Sıla Eğridere: Pioneering a new era of emotionally intelligent cities


Sıla Eğridere, who holds a master’s degree from the HFT Stuttgart International Master Smart City Solutions and has a background in architecture, focuses on improving urban spaces through urban emotions, neuroarchitecture, and placemaking.

Urban emotions refer to the complex feelings elicited by urban environments, impacting everything from stress levels to overall happiness. The concept, which Zeisel (2006) notes as vital for understanding the human-city interaction, has guided my approach to evaluating how urban designs influence inhabitants’ quality of life.

Furthermore, the integration of neuroarchitecture, a field that merges insights from neuroscience with architectural design to promote mental and emotional well-being, has significantly influenced my work. According to Higuera Trujillo et al. (2021), neuroarchitecture offers a novel perspective by leveraging our growing understanding of the human brain to create spaces that foster positive mental states.

In parallel, placemaking emerges as a pivotal strategy for reimagining public spaces to be the heart of every community, as emphasized by Project for Public Spaces. This method not only aims to revitalize public areas but also to forge stronger bonds between people and the spaces they share, promoting a sense of community and shared ownership.

Eğridere aims to contribute to smart, sustainable urban development by integrating knowledge of how urban environments affect emotions and well-being with architectural design. Their thesis delves into the relationship between urban emotions—how cities make people feel—and neuroarchitecture’s role in creating mentally and emotionally healthy spaces within smart cities. Eğridere emphasizes inclusive design and community engagement, aiming to make cities more livable for everyone. Their work offers valuable insights for enhancing urban environments through a blend of emotional well-being and architectural functionality.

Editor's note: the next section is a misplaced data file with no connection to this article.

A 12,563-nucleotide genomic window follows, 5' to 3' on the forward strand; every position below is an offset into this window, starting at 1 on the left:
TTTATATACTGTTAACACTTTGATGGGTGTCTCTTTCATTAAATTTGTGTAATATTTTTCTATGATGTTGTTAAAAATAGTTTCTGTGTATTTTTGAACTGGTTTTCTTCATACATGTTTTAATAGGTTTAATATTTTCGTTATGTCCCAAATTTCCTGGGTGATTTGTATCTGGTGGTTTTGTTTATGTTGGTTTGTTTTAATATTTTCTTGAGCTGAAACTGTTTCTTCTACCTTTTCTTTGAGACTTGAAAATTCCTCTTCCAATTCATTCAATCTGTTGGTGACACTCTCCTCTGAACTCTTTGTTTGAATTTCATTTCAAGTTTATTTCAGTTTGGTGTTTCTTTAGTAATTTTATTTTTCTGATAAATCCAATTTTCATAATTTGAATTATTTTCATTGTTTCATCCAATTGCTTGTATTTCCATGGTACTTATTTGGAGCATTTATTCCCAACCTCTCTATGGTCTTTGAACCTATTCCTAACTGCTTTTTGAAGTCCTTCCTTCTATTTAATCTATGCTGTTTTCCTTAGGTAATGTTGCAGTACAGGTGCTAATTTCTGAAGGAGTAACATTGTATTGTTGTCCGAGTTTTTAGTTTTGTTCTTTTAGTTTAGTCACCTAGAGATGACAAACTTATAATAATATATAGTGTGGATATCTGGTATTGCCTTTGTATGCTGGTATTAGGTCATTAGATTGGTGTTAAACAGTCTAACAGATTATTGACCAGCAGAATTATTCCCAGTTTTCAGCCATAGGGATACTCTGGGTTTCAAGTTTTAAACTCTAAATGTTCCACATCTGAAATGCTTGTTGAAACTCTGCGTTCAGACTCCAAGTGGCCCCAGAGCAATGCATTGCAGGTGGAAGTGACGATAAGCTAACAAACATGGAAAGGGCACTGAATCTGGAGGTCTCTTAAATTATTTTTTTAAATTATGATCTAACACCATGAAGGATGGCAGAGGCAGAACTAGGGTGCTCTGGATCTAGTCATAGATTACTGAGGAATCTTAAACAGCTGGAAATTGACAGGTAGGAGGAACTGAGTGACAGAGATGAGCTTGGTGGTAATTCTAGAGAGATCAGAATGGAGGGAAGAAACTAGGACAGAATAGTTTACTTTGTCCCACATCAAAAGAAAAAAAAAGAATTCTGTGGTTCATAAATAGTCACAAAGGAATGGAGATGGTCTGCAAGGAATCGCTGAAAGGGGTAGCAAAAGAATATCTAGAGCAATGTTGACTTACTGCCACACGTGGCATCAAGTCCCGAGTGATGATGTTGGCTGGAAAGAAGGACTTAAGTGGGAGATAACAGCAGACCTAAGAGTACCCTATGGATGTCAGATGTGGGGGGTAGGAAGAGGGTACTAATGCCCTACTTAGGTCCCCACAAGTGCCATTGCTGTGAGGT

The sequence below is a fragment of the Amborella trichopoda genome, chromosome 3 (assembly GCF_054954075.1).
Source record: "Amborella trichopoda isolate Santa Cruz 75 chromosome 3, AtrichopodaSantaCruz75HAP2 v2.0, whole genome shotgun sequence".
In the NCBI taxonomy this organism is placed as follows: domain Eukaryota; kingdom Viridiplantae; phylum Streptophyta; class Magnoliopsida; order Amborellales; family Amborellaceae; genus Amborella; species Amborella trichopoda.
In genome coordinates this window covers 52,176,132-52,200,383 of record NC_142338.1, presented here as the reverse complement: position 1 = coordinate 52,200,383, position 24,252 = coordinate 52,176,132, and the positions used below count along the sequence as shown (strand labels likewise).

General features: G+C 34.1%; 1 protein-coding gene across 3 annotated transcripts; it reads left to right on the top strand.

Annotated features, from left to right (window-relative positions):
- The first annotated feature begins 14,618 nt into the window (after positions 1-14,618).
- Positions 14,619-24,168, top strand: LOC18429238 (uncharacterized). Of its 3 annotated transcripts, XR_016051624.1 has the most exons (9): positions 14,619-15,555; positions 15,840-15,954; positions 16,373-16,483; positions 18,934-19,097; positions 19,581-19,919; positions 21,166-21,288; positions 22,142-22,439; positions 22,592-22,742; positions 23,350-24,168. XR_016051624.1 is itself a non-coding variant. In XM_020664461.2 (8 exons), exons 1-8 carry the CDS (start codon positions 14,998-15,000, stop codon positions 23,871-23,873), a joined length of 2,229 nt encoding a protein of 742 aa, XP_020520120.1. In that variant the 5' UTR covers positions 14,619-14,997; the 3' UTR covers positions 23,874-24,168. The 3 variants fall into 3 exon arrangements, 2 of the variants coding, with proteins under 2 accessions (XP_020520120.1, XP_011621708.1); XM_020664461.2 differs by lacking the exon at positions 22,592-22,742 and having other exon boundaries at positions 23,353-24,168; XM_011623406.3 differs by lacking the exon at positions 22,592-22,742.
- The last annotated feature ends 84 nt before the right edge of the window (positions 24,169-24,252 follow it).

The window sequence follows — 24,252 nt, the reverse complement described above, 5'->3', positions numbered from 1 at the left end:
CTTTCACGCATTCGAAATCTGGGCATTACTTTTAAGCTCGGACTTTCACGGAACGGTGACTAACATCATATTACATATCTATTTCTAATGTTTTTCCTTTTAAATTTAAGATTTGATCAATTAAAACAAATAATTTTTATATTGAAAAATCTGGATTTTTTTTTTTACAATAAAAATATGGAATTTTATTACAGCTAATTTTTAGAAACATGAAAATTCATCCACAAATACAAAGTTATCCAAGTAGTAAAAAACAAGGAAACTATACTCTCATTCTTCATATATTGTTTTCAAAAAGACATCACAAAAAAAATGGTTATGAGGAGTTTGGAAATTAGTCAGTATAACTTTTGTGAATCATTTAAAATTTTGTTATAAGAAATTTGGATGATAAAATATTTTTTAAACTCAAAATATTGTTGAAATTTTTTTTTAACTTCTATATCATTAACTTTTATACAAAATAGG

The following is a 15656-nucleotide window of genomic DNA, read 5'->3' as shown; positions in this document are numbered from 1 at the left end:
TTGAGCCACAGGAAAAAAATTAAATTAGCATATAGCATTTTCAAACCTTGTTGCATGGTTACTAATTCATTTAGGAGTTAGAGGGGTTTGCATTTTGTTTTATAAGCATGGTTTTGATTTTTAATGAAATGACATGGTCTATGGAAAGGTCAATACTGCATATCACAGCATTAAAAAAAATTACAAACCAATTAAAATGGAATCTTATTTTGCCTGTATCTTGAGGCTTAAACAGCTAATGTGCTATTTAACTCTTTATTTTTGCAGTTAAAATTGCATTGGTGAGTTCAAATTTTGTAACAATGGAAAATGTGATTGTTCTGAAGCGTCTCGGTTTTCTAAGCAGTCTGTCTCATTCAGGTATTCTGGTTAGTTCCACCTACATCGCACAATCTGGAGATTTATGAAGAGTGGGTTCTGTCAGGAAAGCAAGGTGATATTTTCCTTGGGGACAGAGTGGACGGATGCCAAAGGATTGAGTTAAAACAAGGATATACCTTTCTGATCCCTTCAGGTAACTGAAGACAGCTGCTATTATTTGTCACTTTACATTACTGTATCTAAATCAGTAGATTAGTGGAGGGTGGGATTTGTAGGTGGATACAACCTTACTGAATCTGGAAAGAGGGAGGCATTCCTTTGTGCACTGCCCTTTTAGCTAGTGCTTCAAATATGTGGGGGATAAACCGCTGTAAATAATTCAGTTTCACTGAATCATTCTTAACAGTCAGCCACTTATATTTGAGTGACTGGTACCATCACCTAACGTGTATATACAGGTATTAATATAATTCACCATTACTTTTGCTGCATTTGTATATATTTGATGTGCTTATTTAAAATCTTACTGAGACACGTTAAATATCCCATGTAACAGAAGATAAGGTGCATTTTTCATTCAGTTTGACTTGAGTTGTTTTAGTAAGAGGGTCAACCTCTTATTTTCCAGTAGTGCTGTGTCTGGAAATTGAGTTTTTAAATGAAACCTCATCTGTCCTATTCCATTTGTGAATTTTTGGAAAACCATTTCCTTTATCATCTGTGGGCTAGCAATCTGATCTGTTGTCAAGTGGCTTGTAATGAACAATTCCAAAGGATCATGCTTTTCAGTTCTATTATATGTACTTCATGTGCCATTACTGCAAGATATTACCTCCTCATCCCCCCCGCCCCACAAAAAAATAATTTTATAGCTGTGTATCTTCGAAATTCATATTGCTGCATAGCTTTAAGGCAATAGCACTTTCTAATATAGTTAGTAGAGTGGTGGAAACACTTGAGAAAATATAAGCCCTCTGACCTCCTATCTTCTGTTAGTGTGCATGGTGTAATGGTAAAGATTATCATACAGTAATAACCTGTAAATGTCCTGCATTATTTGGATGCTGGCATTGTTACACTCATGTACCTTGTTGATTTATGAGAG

Ms. Eğridere, given your recent Master’s in Smart City Solutions and a foundation in architecture, alongside the emerging fields of urban emotions and neuroarchitecture, could you elaborate on how these disciplines have equipped you to enhance urban spaces with smart city solutions?

My Master’s degree in Smart City Solutions, in tandem with my architectural background, has laid a comprehensive groundwork for tackling urban challenges through innovative smart city concepts. This interdisciplinary education provided me with insights into critical areas such as smart living, mobility, economic development, energy efficiency, environmental sustainability, governance, and community engagement then my interest in human-centered design also introduced me to the pioneering fields of urban emotions and neuroarchitecture.

This knowledge has been instrumental in my endeavor to incorporate such principles as Key Performance Indicators in urban planning, aiming to create environments that meet physical requirements and enhance psychological well-being.

My experiences in different European cities showed me the significant role neighborhood design plays in shaping urban emotions and neuroarchitecture. I observed how thoughtful architecture and urban planning positively impact everyday behavior and emotional health, reinforcing my belief in the importance of designing smart cities that extend beyond the technological framework. By emphasizing the emotional and neurological well-being of residents and utilizing digital technology to improve living conditions, —as Caragliu, Del Bo, and Nijkamp (2011) advocate— I aim to contribute to the creation of efficient, sustainable, and emotionally responsive urban spaces. This balanced approach integrates design, technology, and an understanding of human emotions and brain functions, essential for advancing urban planning and developing truly smart cities.